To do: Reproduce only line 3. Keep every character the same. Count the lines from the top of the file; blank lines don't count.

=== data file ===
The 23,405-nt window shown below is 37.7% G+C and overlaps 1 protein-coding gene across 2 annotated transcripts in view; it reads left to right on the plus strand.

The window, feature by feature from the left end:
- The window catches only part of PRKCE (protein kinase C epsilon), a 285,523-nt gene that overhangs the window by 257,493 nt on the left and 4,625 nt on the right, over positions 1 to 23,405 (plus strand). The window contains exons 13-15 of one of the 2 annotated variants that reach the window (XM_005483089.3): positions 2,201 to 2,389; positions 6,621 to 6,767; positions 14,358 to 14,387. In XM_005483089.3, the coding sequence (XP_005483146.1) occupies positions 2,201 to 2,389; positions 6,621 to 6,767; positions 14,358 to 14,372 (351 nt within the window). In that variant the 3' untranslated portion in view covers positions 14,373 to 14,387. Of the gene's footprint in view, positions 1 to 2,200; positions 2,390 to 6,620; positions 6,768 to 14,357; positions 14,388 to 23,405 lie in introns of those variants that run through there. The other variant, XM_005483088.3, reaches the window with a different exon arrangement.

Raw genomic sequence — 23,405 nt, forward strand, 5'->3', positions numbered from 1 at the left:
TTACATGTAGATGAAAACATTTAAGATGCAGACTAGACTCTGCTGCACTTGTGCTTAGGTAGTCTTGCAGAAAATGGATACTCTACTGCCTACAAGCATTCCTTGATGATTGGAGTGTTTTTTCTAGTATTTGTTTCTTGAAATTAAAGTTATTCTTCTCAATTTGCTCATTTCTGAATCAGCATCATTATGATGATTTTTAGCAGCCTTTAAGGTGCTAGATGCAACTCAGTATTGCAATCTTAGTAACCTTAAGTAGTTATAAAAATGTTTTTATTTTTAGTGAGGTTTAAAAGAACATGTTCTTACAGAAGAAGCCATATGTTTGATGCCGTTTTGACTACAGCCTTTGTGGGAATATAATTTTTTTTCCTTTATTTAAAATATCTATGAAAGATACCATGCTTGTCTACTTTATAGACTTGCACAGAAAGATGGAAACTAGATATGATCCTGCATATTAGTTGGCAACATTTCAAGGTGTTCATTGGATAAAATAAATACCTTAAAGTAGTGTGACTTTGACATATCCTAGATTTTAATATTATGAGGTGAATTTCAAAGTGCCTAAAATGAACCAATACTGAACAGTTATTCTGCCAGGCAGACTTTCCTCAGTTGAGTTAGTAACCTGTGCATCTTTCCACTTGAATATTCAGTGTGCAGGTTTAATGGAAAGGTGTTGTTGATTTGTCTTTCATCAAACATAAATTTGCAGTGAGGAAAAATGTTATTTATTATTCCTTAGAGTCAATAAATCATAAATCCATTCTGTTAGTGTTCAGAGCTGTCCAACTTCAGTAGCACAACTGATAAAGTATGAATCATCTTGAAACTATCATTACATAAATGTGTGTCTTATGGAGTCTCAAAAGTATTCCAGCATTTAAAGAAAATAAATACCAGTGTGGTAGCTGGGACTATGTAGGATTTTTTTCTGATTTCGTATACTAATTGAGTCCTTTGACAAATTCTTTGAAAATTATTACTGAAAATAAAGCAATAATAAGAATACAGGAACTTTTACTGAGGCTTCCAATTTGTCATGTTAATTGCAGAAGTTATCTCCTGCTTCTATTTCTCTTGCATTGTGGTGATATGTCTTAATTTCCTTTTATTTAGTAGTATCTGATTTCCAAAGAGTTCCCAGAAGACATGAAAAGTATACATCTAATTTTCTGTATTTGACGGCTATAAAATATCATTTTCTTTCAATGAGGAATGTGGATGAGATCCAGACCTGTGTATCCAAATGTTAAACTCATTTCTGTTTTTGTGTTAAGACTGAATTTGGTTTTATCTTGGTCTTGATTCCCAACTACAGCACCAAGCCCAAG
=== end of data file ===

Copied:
- The window catches only part of PRKCE (protein kinase C epsilon), a 285,523-nt gene that overhangs the window by 257,493 nt on the left and 4,625 nt on the right, over positions 1 to 23,405 (plus strand). The window contains exons 13-15 of one of the 2 annotated variants that reach the window (XM_005483089.3): positions 2,201 to 2,389; positions 6,621 to 6,767; positions 14,358 to 14,387. In XM_005483089.3, the coding sequence (XP_005483146.1) occupies positions 2,201 to 2,389; positions 6,621 to 6,767; positions 14,358 to 14,372 (351 nt within the window). In that variant the 3' untranslated portion in view covers positions 14,373 to 14,387. Of the gene's footprint in view, positions 1 to 2,200; positions 2,390 to 6,620; positions 6,768 to 14,357; positions 14,388 to 23,405 lie in introns of those variants that run through there. The other variant, XM_005483088.3, reaches the window with a different exon arrangement.